India will have to use these trends to its advantage. All companies in the industry have done a very good job so far and now they need to invest more in collaborative models of organization. This will only enhance industry’s productivity. The large number of global IT companies now operating from India should not be viewed from a zero-sum-game perspective. There are plenty of opportunities for the Indian and the global companies to collaborate on complex engagements and learn from the best practices of each other. And if one considers that less than 10 percent of Global 500 IT spending is offshored and large regions like Europe and Asia have offshored relatively little as yet then the opportunity is so vast for all of us that the industry can only be constrained by its own capabilities and not by external forces.

The Indian IT industry is operating in a global market place where capital and manpower can move freely and hence it has to see global sourcing as strategic. Wherever we get an optimal mix of high-quality and appropriate costs it should be able to extend our delivery model to that geography. Having said this, the industry has to focus on some key issues.
The most important issue is that of innovation. When one says innovation it is usually thought of in the technological or product paradigm. Equally important, if not more, is the innovation in management systems, structure, processes and frameworks. Today, customers tell us their business problems and expect us to come up with innovative solutions. This is not business as usual and requires a mindset shift. Having established a cost-leadership the industry now needs to turn its attention to ingenious solutions. Almost all leaders in the industry realize this.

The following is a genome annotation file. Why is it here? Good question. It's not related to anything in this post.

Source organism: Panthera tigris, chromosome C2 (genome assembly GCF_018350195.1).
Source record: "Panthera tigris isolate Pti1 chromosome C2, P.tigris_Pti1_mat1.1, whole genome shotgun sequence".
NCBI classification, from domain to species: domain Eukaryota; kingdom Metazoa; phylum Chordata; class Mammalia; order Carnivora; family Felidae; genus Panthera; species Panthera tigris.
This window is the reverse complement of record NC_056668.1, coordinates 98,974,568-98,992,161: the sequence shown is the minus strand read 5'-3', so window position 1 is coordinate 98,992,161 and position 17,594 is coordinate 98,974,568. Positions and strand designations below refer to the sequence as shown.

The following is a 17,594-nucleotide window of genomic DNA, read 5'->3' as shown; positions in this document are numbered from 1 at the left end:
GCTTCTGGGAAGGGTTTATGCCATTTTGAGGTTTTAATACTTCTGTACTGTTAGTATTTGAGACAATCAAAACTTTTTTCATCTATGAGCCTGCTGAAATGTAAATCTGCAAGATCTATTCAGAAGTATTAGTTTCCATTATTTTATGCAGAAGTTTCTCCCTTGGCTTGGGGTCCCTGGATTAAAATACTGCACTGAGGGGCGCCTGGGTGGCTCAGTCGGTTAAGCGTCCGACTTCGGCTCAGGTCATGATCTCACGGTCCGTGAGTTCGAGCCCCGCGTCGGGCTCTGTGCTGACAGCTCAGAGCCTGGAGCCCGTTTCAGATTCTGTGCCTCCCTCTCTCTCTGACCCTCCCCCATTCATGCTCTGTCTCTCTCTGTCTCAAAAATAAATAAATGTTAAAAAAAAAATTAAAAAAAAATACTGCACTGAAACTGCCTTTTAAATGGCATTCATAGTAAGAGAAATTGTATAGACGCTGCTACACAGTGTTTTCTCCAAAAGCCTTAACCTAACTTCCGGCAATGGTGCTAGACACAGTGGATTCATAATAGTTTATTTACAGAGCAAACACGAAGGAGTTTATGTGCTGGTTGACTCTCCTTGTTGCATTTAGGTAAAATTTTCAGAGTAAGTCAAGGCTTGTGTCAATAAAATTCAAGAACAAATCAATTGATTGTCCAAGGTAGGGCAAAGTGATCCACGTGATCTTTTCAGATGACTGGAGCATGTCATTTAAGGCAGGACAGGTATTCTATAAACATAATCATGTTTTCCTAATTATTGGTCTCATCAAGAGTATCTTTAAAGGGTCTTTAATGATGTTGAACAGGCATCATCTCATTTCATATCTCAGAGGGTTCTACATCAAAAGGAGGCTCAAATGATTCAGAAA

Another critical challenge for the Indian IT industry is improving the quality of manpower that it hires at the entry-level. The IT industry is one of few industries where a person fresh out of college has to start working on critical assignments from the beginning. The economics of IT industry are such that the more industry-ready the candidate, higher the productivity of the company and by extension, the industry. Unlike other industries the knowledge and the skill requirement in the IT industry are in constant flux. This makes the task of getting industry-ready manpower even more challenging.

The industry has to simultaneously address the issue of a manpower shortage in engineering talent. India produces more than half a million engineers every year. Much of this talent makes its way to the IT industry but now with the Indian Economy in full-steam other sectors too are beginning to attract engineering talent. We will have to find a way of augmenting capacity in engineering institutions without sacrificing the quality. This is a slightly more involved issue and one we will have to find an effective solution by carefully thinking through all the aspects.

The one issue that goes beyond the industry is physical infrastructure–roads, ports, power, and planned townships. One hopes that with the government regulations in place, the infrastructure sector will attract capital and the projects will be quickly executed over the next few years. The country will have to move at measured but rapid pace to bridge the demand-supply gap in power, build modern townships that offer a high quality of life and decongest the airports. This task may appear daunting but a combination of strong political will, flow of global capital into the country and India’s technical expertise makes it very achievable.

In conclusion one can say that all the challenges before the industry are surmountable given the number of hurdles the industry has crossed on the way. The future of the industry remains very bright.


Ramalinga Raju is the Chairman of Satyam Computer Services, India's fourth largest IT services company.
Twitter
Share on LinkedIn
facebook

Previous Magazine Editions